Blue Velvet Movie Poster Image

Blue Velvet



Surreal, graphic shocker of small-town sin.
Parents recommendPopular with kids
  • Rated: R
  • Genre: Thriller
  • Release Year: 1986
  • Running Time: 120 minutes

What parents need to know

Positive messages

Lines between boyish goodness and depraved, sadistic evil seem clearly drawn with Jeffrey vs. Frank. Yet the young hero (a college guy who drinks beer) is not entirely innocent himself. He has sex with the victimized -- and married -- Dorothy and seems both fascinated as well as appalled that the exotic beauty equates passion with being abused and degraded. In the end, though, Jeffrey turns away from his "dark side" and winds up with the almost impossibly wholesome (and blonde) Sandy.


Gunfire at close range, punchings and beatings, dead (and nearly dead) bloody bodies at a murder scene. Reckless and menacing driving. A cut-off human ear is found. A woman gets raped (by a fully-clothed man).


Full nudity of the leading lady, near full nudity of the leading man, and the two have (adulterous) sex, though we don't actually see the act.


Psycho bad guy Frank uses the f-word (and occasionally the s-word and the b-word) at least once in about every sentence.


Mentions of Heineken and Pabst Blue Ribbon beer hard to miss.

Drinking, drugs, & smoking

Drinking of beer representing innocence, and bourbon for the demented bad guy, who also pops pills and infamously inhales intoxicating gas (presumably nitrous oxide). Mention of drug deals.

Parents Need to Know

Parents need to know that this thriller portraying human corruption and aberrant sex features full female and nearly full male nudity, violent death, profanity, and alcohol/drug abuse. A seductive female character (a wife and mother) is abused and raped; though we learn little of her back story, all indications are that she has learned to accept and enjoy this mistreatment. While the young-man hero and his allies react with horror and shock, some critics have complained that this film exploits the twisted elements of darkness and evil.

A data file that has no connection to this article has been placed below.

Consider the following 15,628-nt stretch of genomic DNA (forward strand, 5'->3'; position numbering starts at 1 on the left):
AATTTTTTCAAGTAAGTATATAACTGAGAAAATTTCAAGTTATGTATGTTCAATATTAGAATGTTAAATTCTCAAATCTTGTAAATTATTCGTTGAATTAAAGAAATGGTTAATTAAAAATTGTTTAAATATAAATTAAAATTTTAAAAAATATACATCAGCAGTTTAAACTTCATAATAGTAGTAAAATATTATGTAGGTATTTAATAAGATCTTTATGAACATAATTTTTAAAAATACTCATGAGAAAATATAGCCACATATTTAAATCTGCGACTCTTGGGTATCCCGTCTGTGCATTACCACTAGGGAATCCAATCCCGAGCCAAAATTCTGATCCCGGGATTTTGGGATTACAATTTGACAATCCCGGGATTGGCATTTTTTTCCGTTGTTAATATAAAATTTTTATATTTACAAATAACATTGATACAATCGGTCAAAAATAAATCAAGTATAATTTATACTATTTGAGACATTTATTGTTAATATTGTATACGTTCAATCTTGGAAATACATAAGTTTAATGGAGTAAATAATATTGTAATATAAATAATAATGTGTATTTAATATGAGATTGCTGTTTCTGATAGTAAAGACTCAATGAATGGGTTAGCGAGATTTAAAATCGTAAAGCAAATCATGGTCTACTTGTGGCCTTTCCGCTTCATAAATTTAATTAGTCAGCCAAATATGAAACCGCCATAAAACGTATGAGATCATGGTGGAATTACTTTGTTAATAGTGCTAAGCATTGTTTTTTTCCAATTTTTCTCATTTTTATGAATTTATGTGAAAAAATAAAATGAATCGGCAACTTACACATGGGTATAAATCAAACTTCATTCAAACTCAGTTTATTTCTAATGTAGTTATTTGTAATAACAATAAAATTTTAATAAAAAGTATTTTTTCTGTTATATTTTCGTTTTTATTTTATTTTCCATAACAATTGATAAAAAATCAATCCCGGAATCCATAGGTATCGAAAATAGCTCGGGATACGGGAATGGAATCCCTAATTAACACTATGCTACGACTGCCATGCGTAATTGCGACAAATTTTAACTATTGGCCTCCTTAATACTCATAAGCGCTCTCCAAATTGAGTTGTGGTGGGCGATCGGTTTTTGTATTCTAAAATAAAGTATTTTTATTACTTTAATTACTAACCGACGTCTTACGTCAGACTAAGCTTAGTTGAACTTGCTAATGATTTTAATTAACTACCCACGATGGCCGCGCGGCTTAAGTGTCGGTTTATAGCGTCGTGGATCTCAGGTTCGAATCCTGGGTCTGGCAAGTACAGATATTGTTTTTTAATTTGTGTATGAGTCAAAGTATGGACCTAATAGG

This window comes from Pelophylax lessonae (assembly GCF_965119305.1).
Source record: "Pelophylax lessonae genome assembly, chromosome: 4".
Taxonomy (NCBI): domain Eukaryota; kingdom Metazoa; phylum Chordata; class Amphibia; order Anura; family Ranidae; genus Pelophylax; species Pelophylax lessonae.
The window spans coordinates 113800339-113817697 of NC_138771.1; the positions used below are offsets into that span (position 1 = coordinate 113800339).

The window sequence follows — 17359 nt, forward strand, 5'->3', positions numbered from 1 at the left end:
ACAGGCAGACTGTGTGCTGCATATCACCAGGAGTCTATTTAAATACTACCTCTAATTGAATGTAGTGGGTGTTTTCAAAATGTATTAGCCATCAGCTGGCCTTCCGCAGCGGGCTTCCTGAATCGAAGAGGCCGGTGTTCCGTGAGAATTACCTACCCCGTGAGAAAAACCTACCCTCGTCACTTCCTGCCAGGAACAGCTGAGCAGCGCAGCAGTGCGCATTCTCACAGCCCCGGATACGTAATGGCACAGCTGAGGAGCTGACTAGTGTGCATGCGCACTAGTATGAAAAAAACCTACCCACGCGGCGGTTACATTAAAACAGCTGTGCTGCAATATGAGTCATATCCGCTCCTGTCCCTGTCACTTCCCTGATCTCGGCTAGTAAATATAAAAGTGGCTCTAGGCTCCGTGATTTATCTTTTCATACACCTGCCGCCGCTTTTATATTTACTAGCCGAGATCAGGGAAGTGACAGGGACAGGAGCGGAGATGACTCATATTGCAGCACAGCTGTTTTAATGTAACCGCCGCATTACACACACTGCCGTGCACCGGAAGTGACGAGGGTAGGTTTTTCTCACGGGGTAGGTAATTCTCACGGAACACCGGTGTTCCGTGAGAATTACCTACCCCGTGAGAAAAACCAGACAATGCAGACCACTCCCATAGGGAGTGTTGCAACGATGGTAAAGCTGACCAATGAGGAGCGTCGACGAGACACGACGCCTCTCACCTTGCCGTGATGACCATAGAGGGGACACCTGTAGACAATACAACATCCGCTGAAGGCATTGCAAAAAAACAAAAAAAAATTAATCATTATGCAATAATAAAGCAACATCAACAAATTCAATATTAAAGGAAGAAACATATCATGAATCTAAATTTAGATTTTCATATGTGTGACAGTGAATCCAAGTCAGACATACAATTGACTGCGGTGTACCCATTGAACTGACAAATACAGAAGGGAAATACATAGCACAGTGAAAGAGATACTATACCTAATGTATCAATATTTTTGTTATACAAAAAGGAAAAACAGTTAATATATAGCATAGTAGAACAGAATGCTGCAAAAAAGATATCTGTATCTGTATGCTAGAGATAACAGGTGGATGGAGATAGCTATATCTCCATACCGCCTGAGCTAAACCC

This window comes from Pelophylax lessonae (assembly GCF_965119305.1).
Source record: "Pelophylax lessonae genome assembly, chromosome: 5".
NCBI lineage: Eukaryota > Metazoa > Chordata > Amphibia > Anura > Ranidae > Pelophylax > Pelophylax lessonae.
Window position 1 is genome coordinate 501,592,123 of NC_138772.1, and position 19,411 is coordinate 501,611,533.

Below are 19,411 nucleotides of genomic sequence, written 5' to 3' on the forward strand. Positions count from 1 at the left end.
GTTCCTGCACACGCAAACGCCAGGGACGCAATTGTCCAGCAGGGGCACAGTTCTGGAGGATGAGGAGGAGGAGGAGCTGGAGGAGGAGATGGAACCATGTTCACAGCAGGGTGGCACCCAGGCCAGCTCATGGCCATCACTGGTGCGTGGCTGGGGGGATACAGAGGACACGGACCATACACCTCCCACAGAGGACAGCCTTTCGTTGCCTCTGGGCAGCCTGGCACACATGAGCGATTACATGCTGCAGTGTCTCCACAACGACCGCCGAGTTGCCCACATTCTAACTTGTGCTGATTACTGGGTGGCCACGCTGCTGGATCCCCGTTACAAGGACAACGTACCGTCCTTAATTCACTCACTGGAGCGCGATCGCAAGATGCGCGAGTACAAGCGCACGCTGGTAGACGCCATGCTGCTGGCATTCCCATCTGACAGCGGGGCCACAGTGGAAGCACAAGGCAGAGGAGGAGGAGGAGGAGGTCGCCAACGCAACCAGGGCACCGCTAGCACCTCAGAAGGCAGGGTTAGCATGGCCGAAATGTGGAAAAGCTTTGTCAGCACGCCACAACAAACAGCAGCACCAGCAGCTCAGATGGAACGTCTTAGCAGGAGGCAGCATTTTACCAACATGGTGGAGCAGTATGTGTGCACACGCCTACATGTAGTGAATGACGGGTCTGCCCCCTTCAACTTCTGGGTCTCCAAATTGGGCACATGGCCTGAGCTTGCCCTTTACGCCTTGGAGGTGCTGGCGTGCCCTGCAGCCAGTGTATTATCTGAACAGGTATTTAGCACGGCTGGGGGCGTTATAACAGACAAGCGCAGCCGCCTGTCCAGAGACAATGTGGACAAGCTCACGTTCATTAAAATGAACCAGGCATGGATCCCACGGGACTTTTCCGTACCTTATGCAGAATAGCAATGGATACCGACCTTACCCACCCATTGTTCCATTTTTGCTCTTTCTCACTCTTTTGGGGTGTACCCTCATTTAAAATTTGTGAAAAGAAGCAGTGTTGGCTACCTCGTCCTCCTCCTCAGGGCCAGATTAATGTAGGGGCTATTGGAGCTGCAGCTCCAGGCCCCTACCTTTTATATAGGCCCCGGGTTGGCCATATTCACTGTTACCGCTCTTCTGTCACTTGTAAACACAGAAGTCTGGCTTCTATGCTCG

What's the story?

Innocent college student Jeffrey (Kyle MacLachlan) returns to his all-American hometown of Lumberton to help run his ill father's hardware store and discovers an ant-covered human ear in a field. Jeffrey dutifully alerts the local sheriff but can't resist doing some amateur sleuthing himself -- with the help of the sheriff's pretty daughter Sandy (Laura Dern). Jeffrey finds his own perfect-looking neighborhood conceals a monstrous subculture of sadistic outlaws and crooked cops. He winds up caught in the middle of a sordid sexual relationship between seductive, victimized night-club singer Dorothy (Isabella Rossellini) and a psychotic, drug-addicted fiend named Frank Booth (Dennis Hopper).

Is it any good?


Though not recommended for young viewers, BLUE VELVET is no "torture-porn" or slasher-splatter action that Hollywood commonly aims at the teen market. Among younger, horror-fixated viewers, filmmaker David Lynch enjoys a mad-scientist reputation for his movies, commonly full of grotesque, nightmarish images (often messily violent) and extreme behavior -- but this is actually a carefully composed and paced tale that still manages to be disturbing on its own terms.

The film-noir crime plot, deliberately vague about details, unravels like a slow-motion bad dream with a uniquely absurd internal logic; for example, awful Frank works himself into a homicidal frenzy with gentle, vintage tunes like the title easy-listening song (and Roy Orbison's "In Dreams"), and somehow that's creepier than if it were the most vile gangsta rap on the soundtrack. Characters all seem exaggerated (icons of either apple-pie goodness or diabolical malice), giving the thing a faintly satirical edge, and while Jeffrey shows suitable disapproval at Dorothy's plight and good triumphs over wickedness, a sense of perversity and weirdness lingers even past the happy-ending closing sequence.

Families can talk about...

  • Families can talk about the meaning of the movie. What are the close-ups of insects supposed to symbolize about this spiffy-clean looking community? Since the good guys look almost as bland and Boy-Scoutish as the villains are demonic, some critics have found the overall movie distasteful and exploitative -- like something the terrible Frank Booth would find "entertainment."  Do you agree? Do you think David Lynch has a little too much fun with the violence and weirdness? How do the director's G-rated The Straight Story and sinister TV series Twin Peaks compare? What traits do they share with this movie?